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Lawmakers to re-examine food stamp distribution schedule

Lawmakers have agreed to take another crack at changing how often food stamps are released to needy Idahoans each month, the AP reports. The Senate Health and Welfare Committee agreed Thursday to debate a bill that would release benefits on as many as 10 different days each month as opposed to the current rules that peg the release to the first day of each month. The House approved a similar bill last year, but the measure never made it out of the same Senate committee that agreed Wednesday to revisit the idea again in coming weeks; click below for a full report from AP reporter Todd Dvorak.


Senate committee to debate food stamp changes
By TODD DVORAK, Associated Press

BOISE, Idaho (AP) — Lawmakers have agreed to take another crack at changing how often food stamps are released to needy Idahoans each month.

The Senate Health and Welfare Committee agreed Thursday to debate a bill that would release benefits on as many as 10 different days each month as opposed to the current rules that peg the release to the first day of each month.

The House approved a similar bill last year, but the measure never made it out of the same Senate committee that agreed Wednesday to revisit the idea again in coming weeks.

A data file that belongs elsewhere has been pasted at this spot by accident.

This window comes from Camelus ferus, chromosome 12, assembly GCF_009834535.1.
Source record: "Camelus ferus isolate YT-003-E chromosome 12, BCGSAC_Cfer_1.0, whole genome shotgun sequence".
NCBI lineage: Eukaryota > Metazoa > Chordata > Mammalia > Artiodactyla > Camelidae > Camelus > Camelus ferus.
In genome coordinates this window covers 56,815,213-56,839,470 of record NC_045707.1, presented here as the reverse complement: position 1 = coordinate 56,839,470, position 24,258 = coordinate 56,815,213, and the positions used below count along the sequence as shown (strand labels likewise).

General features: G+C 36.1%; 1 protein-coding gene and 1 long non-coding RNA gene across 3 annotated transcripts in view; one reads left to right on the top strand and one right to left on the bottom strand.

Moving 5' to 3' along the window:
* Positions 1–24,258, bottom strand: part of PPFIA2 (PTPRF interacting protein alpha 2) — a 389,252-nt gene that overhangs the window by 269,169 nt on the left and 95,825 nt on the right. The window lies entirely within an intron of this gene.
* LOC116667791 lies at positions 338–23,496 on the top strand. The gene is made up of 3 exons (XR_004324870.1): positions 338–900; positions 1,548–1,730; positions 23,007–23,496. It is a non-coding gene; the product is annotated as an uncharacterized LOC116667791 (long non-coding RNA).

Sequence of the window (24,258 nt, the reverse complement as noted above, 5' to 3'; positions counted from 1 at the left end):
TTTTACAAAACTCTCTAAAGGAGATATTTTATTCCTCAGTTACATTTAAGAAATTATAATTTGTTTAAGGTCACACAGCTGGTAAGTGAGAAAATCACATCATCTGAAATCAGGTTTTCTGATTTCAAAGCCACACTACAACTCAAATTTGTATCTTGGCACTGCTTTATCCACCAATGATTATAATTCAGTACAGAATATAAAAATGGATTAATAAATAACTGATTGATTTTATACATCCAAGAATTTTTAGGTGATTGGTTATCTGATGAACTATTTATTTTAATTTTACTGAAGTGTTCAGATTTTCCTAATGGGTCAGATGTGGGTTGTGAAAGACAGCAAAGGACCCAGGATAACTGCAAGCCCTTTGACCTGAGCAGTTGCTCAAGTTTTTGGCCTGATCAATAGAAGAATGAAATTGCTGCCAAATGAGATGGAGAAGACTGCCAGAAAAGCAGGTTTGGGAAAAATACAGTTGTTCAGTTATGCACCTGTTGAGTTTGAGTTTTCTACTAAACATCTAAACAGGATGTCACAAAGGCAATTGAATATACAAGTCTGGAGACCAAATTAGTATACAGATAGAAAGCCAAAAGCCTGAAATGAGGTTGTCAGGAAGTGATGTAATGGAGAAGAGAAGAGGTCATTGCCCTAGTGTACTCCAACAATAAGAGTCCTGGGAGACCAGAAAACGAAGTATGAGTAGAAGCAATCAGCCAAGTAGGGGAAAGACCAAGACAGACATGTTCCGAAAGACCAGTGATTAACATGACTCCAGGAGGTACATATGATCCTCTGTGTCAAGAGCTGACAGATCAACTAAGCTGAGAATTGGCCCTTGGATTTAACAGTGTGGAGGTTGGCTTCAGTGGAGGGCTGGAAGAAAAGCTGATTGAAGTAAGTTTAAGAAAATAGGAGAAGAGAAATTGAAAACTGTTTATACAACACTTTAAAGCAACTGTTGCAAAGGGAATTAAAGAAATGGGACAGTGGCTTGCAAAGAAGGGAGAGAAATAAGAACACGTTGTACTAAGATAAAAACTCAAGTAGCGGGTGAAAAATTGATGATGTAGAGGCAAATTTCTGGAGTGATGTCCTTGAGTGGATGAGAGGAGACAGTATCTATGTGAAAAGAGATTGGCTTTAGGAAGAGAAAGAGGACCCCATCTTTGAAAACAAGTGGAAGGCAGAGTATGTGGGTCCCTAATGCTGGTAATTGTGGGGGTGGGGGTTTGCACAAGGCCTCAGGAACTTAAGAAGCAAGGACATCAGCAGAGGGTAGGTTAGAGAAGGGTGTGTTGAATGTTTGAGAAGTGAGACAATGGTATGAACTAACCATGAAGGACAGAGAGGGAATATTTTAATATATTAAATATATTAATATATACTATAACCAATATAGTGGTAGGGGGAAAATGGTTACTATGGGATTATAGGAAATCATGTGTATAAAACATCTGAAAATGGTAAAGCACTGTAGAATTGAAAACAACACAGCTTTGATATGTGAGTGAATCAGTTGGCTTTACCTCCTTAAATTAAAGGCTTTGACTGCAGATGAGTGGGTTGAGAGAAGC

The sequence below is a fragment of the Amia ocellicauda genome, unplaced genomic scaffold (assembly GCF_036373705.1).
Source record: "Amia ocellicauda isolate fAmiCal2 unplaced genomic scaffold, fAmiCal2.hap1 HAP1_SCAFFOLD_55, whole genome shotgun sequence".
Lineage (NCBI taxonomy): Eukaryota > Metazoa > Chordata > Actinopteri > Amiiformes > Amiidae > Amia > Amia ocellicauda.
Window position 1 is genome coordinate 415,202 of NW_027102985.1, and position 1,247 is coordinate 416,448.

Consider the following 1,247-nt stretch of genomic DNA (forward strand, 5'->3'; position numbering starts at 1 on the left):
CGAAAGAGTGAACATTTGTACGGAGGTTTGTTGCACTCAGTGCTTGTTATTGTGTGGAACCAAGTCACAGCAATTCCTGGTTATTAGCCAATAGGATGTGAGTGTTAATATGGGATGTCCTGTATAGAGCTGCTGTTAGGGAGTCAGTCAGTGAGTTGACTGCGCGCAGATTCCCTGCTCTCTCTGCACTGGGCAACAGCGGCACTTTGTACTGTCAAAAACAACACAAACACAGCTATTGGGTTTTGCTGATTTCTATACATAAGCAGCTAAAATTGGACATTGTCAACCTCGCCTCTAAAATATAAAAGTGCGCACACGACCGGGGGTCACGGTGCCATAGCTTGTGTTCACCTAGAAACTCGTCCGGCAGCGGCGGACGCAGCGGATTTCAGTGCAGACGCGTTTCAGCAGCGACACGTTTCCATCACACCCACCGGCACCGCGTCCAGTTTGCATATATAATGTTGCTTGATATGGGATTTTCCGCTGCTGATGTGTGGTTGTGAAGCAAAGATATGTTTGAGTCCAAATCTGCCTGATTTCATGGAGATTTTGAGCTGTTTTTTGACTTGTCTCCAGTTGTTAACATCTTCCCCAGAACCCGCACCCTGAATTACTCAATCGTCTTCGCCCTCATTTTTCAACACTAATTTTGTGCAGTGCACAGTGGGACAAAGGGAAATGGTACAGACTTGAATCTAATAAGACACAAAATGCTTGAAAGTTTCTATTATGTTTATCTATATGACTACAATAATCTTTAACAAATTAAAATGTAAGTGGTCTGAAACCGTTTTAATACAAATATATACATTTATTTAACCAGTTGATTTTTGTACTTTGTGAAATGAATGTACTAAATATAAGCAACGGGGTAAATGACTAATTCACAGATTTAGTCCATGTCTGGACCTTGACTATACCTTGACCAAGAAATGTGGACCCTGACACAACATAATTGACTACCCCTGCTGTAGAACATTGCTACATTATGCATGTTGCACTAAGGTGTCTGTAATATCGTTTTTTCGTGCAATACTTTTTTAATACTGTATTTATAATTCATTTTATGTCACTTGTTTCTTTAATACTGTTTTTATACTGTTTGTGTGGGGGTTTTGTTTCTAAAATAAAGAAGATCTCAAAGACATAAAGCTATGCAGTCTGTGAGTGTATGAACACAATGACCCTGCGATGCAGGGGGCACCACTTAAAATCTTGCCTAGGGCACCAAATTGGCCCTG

The bill has the support of the Idaho Department of Health and Welfare, the agency that administers the program. But it also has the backing of the Northwest Grocer's Association, whose members include some of the biggest grocery stores in the state.

Grocery executives like the idea of spreading food stamp release across several days, Rep. Christy Perry, R-Nampa, the bill's sponsor, told the committee. The way things work now: Stores are flooded on the first day of each month by shoppers eligible for the benefits, a phenomenon that causes a run on certain goods, long lines at the check-out stand and supply-chain problems for store managers, she said.

Those logistical headaches have been exacerbated during the economic recession in Idaho as more residents have turned to the program to make ends meet. Last month, Health and Welfare reported more than 229,000 people were enrolled in the program, about 14.5 percent of the state's overall population.

The bill carries a startup cost of $683,000 and another $231,000 each year to operate. That price tag already raised concern among some Senators who suggested Thursday the money would be better spent on programs to educate food stamp recipients on health, nutrition and skills to stretch their food resources more evenly across the month.

“I think we need to help our people to be as healthy as they can, but also efficient,” said Sen. Patti Anne Lodge, R-Huston.


Copyright 2013 The Associated Press.


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Betsy Z. Russell covers Idaho news from The Spokesman-Review's bureau in Boise.

Named best state-based political blog in Idaho for 2013 by The Fix

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